Music

With the restoration came back mirth and music, which had been banished by the puritans from both churches and private houses. From these, however, it is but just to except Cromwell and Milton. Cromwell was especially fond of the organ, and gave concerts in his own house when at the head of the government. Milton, as might be supposed j from his poetical nature, and the solemn music of his verse, was equally attached to harmony of sounds. He was the friend of Henry Lawes, one of the greatest composers of the time, and addressed to him the well-known sonnet on the publication of his airs, beginning

Harry, whose tuneful and well-measur'd song
First taught our English music how to span
Words with just note and accent.

But perhaps the royalists were all the more musical on their return to power to mark their contempt of the gloomy puritans, and music burst forth in church and chapel, in concert, and theatre, and private house with redoubled energy. The theatres and operas did not delay to draw the public by the charms of music as well as of representation- Even during the latter years of the commonwealth Sir William Davenant opened a kind of theatre under the name of masque and concert, and enlivened it by music. The royalists at Oxford during the time Charles I.'s court was there, held weekly musical parties with the members of the university; and no sooner was the commonwealth at an end than the heads of houses, fellows, and other gentlemen renewed these parties, and furnished themselves with all necessary instruments, and the compositions of the best masters. But what marks the musical furore of this period more than all was the flocking of the aristocracy and the finest musical performers to the miserable house of a dealer in coal-dust in Clerkenwell, where musical parties were held. "It was," says Dr. John Hawkins, "in Aylesbury Street, Clerkenwell. The room of the performance was over the coal-shop; and, strange to tell, Tom Britton's concert was the weekly resort of the old, the young, the gay, the fair of all ranks, including the highest order of nobility." Dr. Pepusch and frequently Handel played the harpsichord - though this must have been at a later period, for he did not arrive in England till 1710. Mr. Needier, accountant- general of the excise; Hughs the poet, Woolaston the painter, and many other amateurs were among the performers. Walpole says Britton took money from his visitors, but Hawkins entirely denies it.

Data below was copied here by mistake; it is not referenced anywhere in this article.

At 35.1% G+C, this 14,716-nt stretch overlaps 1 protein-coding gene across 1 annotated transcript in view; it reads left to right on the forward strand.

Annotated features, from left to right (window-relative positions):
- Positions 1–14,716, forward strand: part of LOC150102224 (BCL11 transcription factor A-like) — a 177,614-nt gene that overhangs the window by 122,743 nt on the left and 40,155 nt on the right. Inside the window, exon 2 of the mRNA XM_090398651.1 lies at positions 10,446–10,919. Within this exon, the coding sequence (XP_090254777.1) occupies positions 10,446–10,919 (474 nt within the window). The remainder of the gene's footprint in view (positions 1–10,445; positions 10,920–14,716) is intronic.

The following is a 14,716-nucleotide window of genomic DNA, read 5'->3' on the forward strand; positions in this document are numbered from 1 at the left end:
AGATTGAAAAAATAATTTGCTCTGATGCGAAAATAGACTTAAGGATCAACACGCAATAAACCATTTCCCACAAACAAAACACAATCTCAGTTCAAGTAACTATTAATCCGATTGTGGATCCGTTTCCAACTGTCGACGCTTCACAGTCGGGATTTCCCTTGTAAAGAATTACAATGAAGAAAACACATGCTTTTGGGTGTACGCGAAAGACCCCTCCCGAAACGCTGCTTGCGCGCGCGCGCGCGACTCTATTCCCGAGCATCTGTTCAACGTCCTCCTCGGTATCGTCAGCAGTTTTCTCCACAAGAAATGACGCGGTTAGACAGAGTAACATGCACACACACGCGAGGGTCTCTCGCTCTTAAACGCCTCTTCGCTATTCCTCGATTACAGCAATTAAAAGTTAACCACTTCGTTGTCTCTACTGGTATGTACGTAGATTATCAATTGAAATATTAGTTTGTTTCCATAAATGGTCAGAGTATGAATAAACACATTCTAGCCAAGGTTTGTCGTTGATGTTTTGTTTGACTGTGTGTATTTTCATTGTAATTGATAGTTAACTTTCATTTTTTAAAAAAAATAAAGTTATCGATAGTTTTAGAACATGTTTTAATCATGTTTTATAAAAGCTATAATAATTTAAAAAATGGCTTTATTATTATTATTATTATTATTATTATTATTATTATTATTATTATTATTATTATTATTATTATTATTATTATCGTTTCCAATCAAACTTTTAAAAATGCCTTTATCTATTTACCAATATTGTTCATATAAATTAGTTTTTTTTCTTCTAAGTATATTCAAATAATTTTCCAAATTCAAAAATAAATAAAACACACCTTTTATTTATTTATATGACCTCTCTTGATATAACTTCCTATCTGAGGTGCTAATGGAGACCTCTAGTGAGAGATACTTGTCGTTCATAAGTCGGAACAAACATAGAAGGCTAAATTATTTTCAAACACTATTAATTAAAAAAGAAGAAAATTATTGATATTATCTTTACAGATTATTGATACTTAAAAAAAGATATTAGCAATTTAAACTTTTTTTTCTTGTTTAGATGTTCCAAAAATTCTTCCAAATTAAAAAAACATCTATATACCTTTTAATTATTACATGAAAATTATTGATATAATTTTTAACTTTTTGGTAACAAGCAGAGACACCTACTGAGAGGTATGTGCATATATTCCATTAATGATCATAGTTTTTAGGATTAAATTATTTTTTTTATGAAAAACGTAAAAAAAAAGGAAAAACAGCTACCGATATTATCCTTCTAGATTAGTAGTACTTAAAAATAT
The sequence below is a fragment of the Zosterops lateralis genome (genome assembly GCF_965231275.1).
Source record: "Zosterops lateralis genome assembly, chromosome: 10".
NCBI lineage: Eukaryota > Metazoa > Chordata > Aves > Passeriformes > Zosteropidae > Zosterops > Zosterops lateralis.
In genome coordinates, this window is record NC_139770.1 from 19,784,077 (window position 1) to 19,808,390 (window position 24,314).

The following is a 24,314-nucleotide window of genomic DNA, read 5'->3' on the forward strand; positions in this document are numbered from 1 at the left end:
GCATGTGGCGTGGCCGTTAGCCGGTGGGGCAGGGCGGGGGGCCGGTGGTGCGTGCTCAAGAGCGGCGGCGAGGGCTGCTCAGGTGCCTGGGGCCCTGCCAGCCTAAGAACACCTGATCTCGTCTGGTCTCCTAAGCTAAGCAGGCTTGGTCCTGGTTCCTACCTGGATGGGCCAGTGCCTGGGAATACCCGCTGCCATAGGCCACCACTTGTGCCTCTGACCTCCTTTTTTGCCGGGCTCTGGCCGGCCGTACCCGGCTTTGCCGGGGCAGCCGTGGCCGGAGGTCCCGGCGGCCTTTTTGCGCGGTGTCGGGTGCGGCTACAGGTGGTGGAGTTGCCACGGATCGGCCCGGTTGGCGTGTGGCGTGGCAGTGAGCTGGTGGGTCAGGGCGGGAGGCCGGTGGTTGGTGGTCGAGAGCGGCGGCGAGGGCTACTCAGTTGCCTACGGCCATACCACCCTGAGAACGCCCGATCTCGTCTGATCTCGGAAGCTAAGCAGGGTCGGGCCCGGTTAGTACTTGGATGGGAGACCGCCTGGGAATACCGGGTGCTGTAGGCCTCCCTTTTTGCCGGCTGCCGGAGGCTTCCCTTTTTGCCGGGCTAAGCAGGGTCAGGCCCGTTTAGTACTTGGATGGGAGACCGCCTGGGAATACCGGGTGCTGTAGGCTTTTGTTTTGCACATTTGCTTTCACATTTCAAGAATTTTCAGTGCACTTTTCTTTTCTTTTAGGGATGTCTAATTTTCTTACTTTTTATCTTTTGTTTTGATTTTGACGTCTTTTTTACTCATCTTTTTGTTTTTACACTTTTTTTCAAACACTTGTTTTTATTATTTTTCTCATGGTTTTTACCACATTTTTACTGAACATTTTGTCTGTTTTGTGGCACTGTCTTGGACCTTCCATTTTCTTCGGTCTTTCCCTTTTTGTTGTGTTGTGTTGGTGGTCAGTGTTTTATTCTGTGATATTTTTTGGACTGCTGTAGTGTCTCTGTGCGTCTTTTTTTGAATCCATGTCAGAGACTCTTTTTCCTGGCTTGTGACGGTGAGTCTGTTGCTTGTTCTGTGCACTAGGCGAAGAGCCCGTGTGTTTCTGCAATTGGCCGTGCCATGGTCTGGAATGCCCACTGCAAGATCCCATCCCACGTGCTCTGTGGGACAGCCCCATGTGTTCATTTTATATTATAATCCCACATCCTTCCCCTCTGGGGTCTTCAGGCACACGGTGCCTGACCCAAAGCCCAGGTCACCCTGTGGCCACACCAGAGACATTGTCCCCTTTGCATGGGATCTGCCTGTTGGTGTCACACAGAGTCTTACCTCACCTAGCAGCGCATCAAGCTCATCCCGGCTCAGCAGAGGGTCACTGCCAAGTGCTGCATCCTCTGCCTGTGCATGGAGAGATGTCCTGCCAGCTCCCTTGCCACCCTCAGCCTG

The example of Tom Britton was contagious, and similar places of musical entertainment, but on the principle of professional emolument, were soon opened east and west. Amongst the first of these was Sadler's Wells.